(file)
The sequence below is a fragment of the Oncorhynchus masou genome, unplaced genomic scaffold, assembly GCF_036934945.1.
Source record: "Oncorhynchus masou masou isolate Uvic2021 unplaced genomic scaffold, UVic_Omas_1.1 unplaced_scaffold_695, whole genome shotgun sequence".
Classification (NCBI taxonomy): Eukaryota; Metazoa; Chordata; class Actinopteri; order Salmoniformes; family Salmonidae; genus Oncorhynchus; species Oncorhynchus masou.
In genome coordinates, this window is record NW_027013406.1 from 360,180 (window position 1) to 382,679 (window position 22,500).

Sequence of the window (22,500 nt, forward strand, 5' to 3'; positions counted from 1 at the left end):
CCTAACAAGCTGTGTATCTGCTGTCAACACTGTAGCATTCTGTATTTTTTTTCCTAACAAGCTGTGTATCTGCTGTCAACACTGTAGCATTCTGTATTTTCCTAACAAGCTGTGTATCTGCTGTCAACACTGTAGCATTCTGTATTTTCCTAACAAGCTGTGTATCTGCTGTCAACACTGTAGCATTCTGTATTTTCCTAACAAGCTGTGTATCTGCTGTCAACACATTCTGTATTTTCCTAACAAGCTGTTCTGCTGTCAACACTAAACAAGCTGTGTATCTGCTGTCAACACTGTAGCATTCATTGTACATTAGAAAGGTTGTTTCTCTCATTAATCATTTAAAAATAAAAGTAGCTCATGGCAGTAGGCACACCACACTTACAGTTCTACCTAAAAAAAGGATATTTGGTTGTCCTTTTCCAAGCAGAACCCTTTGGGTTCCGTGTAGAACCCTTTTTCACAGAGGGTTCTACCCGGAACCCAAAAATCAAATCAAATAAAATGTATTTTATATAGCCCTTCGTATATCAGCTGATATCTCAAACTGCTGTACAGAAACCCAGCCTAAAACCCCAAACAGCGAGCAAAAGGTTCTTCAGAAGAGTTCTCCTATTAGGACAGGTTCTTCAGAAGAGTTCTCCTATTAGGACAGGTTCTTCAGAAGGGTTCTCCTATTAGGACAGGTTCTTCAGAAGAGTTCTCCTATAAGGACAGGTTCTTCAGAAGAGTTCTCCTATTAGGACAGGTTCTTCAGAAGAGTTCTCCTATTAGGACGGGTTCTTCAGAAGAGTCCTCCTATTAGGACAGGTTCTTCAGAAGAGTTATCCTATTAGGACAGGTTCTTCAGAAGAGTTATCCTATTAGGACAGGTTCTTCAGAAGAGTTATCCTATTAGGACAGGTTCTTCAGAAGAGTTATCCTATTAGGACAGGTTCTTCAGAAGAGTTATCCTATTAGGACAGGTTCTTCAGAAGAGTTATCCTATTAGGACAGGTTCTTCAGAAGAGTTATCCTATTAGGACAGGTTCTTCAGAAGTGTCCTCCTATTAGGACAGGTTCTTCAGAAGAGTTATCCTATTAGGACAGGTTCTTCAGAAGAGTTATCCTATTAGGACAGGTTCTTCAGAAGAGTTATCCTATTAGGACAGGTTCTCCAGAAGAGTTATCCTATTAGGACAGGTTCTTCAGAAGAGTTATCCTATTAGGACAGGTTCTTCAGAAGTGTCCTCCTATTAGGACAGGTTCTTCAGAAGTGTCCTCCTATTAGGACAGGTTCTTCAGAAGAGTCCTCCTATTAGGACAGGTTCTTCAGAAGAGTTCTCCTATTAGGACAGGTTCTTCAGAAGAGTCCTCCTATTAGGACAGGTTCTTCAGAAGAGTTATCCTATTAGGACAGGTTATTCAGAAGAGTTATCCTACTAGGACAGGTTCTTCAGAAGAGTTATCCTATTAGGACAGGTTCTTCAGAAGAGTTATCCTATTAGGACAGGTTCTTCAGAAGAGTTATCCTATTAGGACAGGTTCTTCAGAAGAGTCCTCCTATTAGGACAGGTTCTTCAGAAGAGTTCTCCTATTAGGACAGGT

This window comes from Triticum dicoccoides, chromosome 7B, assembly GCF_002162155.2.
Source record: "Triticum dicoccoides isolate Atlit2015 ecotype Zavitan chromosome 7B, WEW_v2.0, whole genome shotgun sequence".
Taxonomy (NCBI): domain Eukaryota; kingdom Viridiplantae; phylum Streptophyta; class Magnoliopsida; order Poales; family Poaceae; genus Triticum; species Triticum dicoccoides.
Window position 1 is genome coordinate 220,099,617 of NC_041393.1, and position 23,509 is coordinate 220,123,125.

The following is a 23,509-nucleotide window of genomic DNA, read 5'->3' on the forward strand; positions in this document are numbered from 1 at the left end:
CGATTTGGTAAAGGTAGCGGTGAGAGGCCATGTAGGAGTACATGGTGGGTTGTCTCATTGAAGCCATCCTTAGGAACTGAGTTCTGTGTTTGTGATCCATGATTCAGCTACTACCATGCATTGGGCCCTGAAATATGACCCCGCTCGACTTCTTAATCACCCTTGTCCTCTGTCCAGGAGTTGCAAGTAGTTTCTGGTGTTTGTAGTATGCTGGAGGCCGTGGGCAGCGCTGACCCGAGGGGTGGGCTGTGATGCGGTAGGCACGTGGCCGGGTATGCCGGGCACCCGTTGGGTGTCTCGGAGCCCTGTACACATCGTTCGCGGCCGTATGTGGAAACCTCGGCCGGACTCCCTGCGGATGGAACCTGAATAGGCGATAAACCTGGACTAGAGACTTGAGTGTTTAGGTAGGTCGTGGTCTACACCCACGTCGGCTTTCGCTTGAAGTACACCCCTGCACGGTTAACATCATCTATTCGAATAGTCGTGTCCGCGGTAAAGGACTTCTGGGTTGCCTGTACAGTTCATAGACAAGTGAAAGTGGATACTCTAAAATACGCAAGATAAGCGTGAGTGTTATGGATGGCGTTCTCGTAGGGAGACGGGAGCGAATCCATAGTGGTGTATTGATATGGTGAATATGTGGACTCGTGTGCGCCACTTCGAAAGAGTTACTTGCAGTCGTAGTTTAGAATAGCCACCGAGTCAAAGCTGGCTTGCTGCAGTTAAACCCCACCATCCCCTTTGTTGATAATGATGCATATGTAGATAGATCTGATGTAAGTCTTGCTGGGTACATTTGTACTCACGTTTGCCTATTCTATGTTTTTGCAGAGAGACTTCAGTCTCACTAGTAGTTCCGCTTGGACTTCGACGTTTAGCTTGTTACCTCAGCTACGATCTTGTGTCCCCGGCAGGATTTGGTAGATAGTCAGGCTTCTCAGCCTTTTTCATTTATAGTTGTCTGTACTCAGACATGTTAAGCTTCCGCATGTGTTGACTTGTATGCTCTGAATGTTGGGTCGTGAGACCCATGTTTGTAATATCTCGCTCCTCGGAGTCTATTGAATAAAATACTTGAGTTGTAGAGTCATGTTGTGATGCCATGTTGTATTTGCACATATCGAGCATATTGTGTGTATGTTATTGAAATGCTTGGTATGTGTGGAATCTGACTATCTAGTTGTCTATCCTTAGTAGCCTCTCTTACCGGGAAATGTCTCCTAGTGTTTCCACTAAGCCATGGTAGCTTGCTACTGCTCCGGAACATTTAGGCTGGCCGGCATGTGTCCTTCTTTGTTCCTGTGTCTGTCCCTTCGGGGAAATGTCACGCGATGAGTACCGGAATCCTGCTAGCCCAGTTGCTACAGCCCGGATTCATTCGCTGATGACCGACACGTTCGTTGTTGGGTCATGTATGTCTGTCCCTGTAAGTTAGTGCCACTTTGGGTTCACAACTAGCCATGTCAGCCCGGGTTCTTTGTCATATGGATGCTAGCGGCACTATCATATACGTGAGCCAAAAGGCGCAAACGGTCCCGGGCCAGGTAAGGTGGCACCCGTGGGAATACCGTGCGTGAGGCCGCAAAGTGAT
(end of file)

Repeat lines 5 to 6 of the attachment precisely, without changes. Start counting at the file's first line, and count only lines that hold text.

Sequence of the window (22,500 nt, forward strand, 5' to 3'; positions counted from 1 at the left end):
CCTAACAAGCTGTGTATCTGCTGTCAACACTGTAGCATTCTGTATTTTTTTTCCTAACAAGCTGTGTATCTGCTGTCAACACTGTAGCATTCTGTATTTTCCTAACAAGCTGTGTATCTGCTGTCAACACTGTAGCATTCTGTATTTTCCTAACAAGCTGTGTATCTGCTGTCAACACTGTAGCATTCTGTATTTTCCTAACAAGCTGTGTATCTGCTGTCAACACATTCTGTATTTTCCTAACAAGCTGTTCTGCTGTCAACACTAAACAAGCTGTGTATCTGCTGTCAACACTGTAGCATTCATTGTACATTAGAAAGGTTGTTTCTCTCATTAATCATTTAAAAATAAAAGTAGCTCATGGCAGTAGGCACACCACACTTACAGTTCTACCTAAAAAAAGGATATTTGGTTGTCCTTTTCCAAGCAGAACCCTTTGGGTTCCGTGTAGAACCCTTTTTCACAGAGGGTTCTACCCGGAACCCAAAAATCAAATCAAATAAAATGTATTTTATATAGCCCTTCGTATATCAGCTGATATCTCAAACTGCTGTACAGAAACCCAGCCTAAAACCCCAAACAGCGAGCAAAAGGTTCTTCAGAAGAGTTCTCCTATTAGGACAGGTTCTTCAGAAGAGTTCTCCTATTAGGACAGGTTCTTCAGAAGGGTTCTCCTATTAGGACAGGTTCTTCAGAAGAGTTCTCCTATAAGGACAGGTTCTTCAGAAGAGTTCTCCTATTAGGACAGGTTCTTCAGAAGAGTTCTCCTATTAGGACGGGTTCTTCAGAAGAGTCCTCCTATTAGGACAGGTTCTTCAGAAGAGTTATCCTATTAGGACAGGTTCTTCAGAAGAGTTATCCTATTAGGACAGGTTCTTCAGAAGAGTTATCCTATTAGGACAGGTTCTTCAGAAGAGTTATCCTATTAGGACAGGTTCTTCAGAAGAGTTATCCTATTAGGACAGGTTCTTCAGAAGAGTTATCCTATTAGGACAGGTTCTTCAGAAGAGTTATCCTATTAGGACAGGTTCTTCAGAAGTGTCCTCCTATTAGGACAGGTTCTTCAGAAGAGTTATCCTATTAGGACAGGTTCTTCAGAAGAGTTATCCTATTAGGACAGGTTCTTCAGAAGAGTTATCCTATTAGGACAGGTTCTCCAGAAGAGTTATCCTATTAGGACAGGTTCTTCAGAAGAGTTATCCTATTAGGACAGGTTCTTCAGAAGTGTCCTCCTATTAGGACAGGTTCTTCAGAAGTGTCCTCCTATTAGGACAGGTTCTTCAGAAGAGTCCTCCTATTAGGACAGGTTCTTCAGAAGAGTTCTCCTATTAGGACAGGTTCTTCAGAAGAGTCCTCCTATTAGGACAGGTTCTTCAGAAGAGTTATCCTATTAGGACAGGTTATTCAGAAGAGTTATCCTACTAGGACAGGTTCTTCAGAAGAGTTATCCTATTAGGACAGGTTCTTCAGAAGAGTTATCCTATTAGGACAGGTTCTTCAGAAGAGTTATCCTATTAGGACAGGTTCTTCAGAAGAGTCCTCCTATTAGGACAGGTTCTTCAGAAGAGTTCTCCTATTAGGACAGGT